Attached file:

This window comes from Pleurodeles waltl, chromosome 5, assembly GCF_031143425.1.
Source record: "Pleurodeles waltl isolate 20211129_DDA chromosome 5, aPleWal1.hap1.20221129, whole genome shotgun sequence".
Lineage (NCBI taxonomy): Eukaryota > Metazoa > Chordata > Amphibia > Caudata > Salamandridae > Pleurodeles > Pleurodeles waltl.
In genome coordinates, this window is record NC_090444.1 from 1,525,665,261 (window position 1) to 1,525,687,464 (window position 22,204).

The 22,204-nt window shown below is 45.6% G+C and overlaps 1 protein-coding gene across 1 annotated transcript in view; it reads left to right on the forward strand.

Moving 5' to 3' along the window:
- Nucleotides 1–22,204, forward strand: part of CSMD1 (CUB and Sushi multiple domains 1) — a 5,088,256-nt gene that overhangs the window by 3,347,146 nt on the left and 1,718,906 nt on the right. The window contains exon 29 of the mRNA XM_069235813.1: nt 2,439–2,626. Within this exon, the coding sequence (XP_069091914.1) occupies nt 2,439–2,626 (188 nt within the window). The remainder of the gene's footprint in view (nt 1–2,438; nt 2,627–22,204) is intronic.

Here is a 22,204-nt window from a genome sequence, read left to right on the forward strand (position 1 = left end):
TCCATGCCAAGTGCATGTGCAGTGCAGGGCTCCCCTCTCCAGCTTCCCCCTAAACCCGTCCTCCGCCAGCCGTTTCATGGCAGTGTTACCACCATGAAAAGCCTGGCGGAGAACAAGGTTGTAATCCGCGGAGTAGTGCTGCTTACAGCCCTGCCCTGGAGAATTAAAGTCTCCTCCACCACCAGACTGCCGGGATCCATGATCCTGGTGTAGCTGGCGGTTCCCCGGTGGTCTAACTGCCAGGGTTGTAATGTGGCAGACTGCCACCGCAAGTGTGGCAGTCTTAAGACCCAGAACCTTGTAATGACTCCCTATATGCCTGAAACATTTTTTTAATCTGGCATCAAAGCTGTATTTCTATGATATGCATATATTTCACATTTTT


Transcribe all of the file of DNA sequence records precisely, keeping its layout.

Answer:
This window comes from Pleurodeles waltl, chromosome 5, assembly GCF_031143425.1.
Source record: "Pleurodeles waltl isolate 20211129_DDA chromosome 5, aPleWal1.hap1.20221129, whole genome shotgun sequence".
Lineage (NCBI taxonomy): Eukaryota > Metazoa > Chordata > Amphibia > Caudata > Salamandridae > Pleurodeles > Pleurodeles waltl.
In genome coordinates, this window is record NC_090444.1 from 1,525,665,261 (window position 1) to 1,525,687,464 (window position 22,204).

The 22,204-nt window shown below is 45.6% G+C and overlaps 1 protein-coding gene across 1 annotated transcript in view; it reads left to right on the forward strand.

Moving 5' to 3' along the window:
- Nucleotides 1–22,204, forward strand: part of CSMD1 (CUB and Sushi multiple domains 1) — a 5,088,256-nt gene that overhangs the window by 3,347,146 nt on the left and 1,718,906 nt on the right. The window contains exon 29 of the mRNA XM_069235813.1: nt 2,439–2,626. Within this exon, the coding sequence (XP_069091914.1) occupies nt 2,439–2,626 (188 nt within the window). The remainder of the gene's footprint in view (nt 1–2,438; nt 2,627–22,204) is intronic.

Here is a 22,204-nt window from a genome sequence, read left to right on the forward strand (position 1 = left end):
TCCATGCCAAGTGCATGTGCAGTGCAGGGCTCCCCTCTCCAGCTTCCCCCTAAACCCGTCCTCCGCCAGCCGTTTCATGGCAGTGTTACCACCATGAAAAGCCTGGCGGAGAACAAGGTTGTAATCCGCGGAGTAGTGCTGCTTACAGCCCTGCCCTGGAGAATTAAAGTCTCCTCCACCACCAGACTGCCGGGATCCATGATCCTGGTGTAGCTGGCGGTTCCCCGGTGGTCTAACTGCCAGGGTTGTAATGTGGCAGACTGCCACCGCAAGTGTGGCAGTCTTAAGACCCAGAACCTTGTAATGACTCCCTATATGCCTGAAACATTTTTTTAATCTGGCATCAAAGCTGTATTTCTATGATATGCATATATTTCACATTTTT